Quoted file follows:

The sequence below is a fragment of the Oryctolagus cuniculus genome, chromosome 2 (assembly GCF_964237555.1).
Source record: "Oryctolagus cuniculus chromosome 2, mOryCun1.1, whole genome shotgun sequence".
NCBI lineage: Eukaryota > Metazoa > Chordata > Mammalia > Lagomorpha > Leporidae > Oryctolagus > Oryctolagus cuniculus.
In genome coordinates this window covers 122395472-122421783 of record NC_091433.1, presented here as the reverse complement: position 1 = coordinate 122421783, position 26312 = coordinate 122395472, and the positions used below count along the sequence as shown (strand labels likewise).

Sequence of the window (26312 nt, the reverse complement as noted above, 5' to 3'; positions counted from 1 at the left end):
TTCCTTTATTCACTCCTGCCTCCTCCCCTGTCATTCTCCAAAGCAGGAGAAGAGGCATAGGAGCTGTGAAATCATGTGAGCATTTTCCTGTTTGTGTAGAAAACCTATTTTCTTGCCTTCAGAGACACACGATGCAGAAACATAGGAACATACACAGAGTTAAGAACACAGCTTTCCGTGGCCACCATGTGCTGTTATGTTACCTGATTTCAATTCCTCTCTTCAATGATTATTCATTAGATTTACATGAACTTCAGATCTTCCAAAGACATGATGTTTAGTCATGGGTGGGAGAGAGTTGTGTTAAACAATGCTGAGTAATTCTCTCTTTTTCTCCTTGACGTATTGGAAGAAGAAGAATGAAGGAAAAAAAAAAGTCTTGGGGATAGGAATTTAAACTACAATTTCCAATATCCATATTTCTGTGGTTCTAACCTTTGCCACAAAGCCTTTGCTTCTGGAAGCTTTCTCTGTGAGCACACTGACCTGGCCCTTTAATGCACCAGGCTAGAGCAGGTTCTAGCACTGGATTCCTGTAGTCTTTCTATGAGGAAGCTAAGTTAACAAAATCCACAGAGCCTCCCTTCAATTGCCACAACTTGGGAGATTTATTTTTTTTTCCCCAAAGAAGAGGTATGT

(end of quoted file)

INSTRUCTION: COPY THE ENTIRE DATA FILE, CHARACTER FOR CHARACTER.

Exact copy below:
The sequence below is a fragment of the Oryctolagus cuniculus genome, chromosome 2 (assembly GCF_964237555.1).
Source record: "Oryctolagus cuniculus chromosome 2, mOryCun1.1, whole genome shotgun sequence".
NCBI lineage: Eukaryota > Metazoa > Chordata > Mammalia > Lagomorpha > Leporidae > Oryctolagus > Oryctolagus cuniculus.
In genome coordinates this window covers 122395472-122421783 of record NC_091433.1, presented here as the reverse complement: position 1 = coordinate 122421783, position 26312 = coordinate 122395472, and the positions used below count along the sequence as shown (strand labels likewise).

Sequence of the window (26312 nt, the reverse complement as noted above, 5' to 3'; positions counted from 1 at the left end):
TTCCTTTATTCACTCCTGCCTCCTCCCCTGTCATTCTCCAAAGCAGGAGAAGAGGCATAGGAGCTGTGAAATCATGTGAGCATTTTCCTGTTTGTGTAGAAAACCTATTTTCTTGCCTTCAGAGACACACGATGCAGAAACATAGGAACATACACAGAGTTAAGAACACAGCTTTCCGTGGCCACCATGTGCTGTTATGTTACCTGATTTCAATTCCTCTCTTCAATGATTATTCATTAGATTTACATGAACTTCAGATCTTCCAAAGACATGATGTTTAGTCATGGGTGGGAGAGAGTTGTGTTAAACAATGCTGAGTAATTCTCTCTTTTTCTCCTTGACGTATTGGAAGAAGAAGAATGAAGGAAAAAAAAAAGTCTTGGGGATAGGAATTTAAACTACAATTTCCAATATCCATATTTCTGTGGTTCTAACCTTTGCCACAAAGCCTTTGCTTCTGGAAGCTTTCTCTGTGAGCACACTGACCTGGCCCTTTAATGCACCAGGCTAGAGCAGGTTCTAGCACTGGATTCCTGTAGTCTTTCTATGAGGAAGCTAAGTTAACAAAATCCACAGAGCCTCCCTTCAATTGCCACAACTTGGGAGATTTATTTTTTTTTCCCCAAAGAAGAGGTATGT